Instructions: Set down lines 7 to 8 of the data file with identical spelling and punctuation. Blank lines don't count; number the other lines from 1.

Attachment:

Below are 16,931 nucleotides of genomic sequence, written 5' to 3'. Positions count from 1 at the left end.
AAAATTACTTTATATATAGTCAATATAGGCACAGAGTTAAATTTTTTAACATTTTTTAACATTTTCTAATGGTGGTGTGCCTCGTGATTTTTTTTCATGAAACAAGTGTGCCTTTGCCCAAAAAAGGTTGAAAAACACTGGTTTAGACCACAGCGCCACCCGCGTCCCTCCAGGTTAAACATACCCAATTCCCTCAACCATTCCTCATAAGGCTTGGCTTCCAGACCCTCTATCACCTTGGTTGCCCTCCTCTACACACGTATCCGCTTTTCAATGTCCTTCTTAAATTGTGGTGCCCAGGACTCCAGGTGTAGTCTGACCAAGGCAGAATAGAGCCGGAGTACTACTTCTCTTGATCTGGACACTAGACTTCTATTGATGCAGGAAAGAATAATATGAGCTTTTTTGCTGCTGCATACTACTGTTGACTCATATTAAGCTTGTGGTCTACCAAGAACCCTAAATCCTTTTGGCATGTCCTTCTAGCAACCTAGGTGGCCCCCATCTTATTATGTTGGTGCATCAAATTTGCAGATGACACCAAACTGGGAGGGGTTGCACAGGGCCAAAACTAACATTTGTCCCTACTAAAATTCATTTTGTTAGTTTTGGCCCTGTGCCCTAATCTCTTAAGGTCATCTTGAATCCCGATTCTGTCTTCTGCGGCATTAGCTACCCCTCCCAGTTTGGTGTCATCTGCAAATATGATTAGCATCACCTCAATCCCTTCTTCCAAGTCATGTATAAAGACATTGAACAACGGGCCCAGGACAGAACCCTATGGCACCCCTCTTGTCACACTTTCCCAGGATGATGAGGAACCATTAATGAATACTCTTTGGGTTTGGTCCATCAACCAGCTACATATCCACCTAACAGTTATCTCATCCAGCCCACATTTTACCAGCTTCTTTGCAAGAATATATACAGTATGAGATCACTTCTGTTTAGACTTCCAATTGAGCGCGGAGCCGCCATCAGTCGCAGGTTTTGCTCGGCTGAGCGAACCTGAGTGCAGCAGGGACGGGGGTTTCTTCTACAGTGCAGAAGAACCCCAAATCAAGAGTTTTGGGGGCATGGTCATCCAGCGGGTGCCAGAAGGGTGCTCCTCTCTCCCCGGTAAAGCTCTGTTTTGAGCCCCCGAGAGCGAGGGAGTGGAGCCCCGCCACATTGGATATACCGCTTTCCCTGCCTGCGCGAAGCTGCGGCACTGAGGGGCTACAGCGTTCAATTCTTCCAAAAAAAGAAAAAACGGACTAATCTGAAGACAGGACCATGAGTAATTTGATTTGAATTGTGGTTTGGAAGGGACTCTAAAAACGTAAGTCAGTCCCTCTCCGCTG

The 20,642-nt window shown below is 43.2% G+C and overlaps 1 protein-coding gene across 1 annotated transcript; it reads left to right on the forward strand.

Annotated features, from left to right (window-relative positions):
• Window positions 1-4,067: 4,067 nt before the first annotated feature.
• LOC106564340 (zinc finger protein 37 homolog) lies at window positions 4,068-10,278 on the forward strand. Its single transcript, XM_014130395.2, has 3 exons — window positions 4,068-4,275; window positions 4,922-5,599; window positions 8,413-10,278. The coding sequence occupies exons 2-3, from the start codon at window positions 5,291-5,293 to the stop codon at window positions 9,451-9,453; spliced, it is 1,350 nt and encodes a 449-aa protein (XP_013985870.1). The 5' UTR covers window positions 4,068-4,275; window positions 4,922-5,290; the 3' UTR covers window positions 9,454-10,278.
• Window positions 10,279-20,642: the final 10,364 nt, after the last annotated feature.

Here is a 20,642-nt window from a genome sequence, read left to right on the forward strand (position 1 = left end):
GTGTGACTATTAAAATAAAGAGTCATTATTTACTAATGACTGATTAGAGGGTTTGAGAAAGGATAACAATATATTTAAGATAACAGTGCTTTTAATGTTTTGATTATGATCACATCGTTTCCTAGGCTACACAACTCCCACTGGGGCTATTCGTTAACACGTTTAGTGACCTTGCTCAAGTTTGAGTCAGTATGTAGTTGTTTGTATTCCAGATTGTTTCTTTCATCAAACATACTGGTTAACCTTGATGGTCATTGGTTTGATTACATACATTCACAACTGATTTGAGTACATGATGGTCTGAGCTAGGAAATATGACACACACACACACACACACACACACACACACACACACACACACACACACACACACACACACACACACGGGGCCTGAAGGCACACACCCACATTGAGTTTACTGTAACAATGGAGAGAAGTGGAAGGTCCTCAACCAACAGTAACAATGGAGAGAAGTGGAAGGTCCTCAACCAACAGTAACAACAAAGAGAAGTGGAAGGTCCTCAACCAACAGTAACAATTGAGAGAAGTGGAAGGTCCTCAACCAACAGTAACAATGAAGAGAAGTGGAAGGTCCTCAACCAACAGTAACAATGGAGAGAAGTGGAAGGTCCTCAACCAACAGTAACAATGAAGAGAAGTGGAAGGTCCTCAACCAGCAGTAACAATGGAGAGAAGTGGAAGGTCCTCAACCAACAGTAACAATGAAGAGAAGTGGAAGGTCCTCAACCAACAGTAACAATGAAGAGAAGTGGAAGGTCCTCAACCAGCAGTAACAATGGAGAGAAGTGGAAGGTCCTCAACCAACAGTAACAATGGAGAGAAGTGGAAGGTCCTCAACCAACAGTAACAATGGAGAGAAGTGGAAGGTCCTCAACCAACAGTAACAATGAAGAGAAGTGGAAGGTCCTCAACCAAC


• Window positions 10,279-20,642: the final 10,364 nt, after the last annotated feature.

Here is a 20,642-nt window from a genome sequence, read left to right on the forward strand (position 1 = left end):